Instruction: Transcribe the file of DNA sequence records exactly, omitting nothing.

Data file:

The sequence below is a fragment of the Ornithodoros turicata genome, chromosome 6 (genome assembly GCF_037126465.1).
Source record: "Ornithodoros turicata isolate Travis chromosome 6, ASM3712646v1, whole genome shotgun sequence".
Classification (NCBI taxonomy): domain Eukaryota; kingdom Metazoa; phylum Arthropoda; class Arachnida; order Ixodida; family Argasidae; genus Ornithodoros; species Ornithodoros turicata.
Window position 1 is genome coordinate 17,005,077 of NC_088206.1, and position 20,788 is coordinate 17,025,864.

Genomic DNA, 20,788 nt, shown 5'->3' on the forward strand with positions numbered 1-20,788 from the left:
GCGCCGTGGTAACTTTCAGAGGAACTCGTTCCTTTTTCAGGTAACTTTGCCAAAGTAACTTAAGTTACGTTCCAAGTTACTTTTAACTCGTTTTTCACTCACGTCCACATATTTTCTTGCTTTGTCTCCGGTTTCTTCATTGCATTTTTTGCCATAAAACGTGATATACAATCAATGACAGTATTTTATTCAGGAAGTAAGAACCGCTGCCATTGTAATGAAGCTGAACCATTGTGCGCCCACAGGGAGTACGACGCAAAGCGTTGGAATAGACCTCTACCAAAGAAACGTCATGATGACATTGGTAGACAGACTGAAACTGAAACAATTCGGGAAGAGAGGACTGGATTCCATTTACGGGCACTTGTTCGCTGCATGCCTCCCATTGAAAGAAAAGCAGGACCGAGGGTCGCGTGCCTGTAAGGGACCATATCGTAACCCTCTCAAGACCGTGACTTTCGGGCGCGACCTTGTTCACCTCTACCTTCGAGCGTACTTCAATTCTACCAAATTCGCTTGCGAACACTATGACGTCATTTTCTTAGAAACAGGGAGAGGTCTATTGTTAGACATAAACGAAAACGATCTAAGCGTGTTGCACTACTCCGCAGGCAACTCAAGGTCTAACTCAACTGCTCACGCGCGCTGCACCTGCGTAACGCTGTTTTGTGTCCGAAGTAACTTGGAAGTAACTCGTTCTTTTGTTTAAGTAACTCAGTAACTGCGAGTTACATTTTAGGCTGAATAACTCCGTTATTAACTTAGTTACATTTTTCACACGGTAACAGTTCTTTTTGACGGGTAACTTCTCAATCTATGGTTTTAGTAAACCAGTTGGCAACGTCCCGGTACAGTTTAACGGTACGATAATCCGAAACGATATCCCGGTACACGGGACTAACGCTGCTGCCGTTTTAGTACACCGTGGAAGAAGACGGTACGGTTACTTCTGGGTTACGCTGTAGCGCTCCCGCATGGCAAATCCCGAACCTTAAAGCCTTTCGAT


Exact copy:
The sequence below is a fragment of the Ornithodoros turicata genome, chromosome 6 (genome assembly GCF_037126465.1).
Source record: "Ornithodoros turicata isolate Travis chromosome 6, ASM3712646v1, whole genome shotgun sequence".
Classification (NCBI taxonomy): domain Eukaryota; kingdom Metazoa; phylum Arthropoda; class Arachnida; order Ixodida; family Argasidae; genus Ornithodoros; species Ornithodoros turicata.
Window position 1 is genome coordinate 17,005,077 of NC_088206.1, and position 20,788 is coordinate 17,025,864.

Genomic DNA, 20,788 nt, shown 5'->3' on the forward strand with positions numbered 1-20,788 from the left:
GCGCCGTGGTAACTTTCAGAGGAACTCGTTCCTTTTTCAGGTAACTTTGCCAAAGTAACTTAAGTTACGTTCCAAGTTACTTTTAACTCGTTTTTCACTCACGTCCACATATTTTCTTGCTTTGTCTCCGGTTTCTTCATTGCATTTTTTGCCATAAAACGTGATATACAATCAATGACAGTATTTTATTCAGGAAGTAAGAACCGCTGCCATTGTAATGAAGCTGAACCATTGTGCGCCCACAGGGAGTACGACGCAAAGCGTTGGAATAGACCTCTACCAAAGAAACGTCATGATGACATTGGTAGACAGACTGAAACTGAAACAATTCGGGAAGAGAGGACTGGATTCCATTTACGGGCACTTGTTCGCTGCATGCCTCCCATTGAAAGAAAAGCAGGACCGAGGGTCGCGTGCCTGTAAGGGACCATATCGTAACCCTCTCAAGACCGTGACTTTCGGGCGCGACCTTGTTCACCTCTACCTTCGAGCGTACTTCAATTCTACCAAATTCGCTTGCGAACACTATGACGTCATTTTCTTAGAAACAGGGAGAGGTCTATTGTTAGACATAAACGAAAACGATCTAAGCGTGTTGCACTACTCCGCAGGCAACTCAAGGTCTAACTCAACTGCTCACGCGCGCTGCACCTGCGTAACGCTGTTTTGTGTCCGAAGTAACTTGGAAGTAACTCGTTCTTTTGTTTAAGTAACTCAGTAACTGCGAGTTACATTTTAGGCTGAATAACTCCGTTATTAACTTAGTTACATTTTTCACACGGTAACAGTTCTTTTTGACGGGTAACTTCTCAATCTATGGTTTTAGTAAACCAGTTGGCAACGTCCCGGTACAGTTTAACGGTACGATAATCCGAAACGATATCCCGGTACACGGGACTAACGCTGCTGCCGTTTTAGTACACCGTGGAAGAAGACGGTACGGTTACTTCTGGGTTACGCTGTAGCGCTCCCGCATGGCAAATCCCGAACCTTAAAGCCTTTCGAT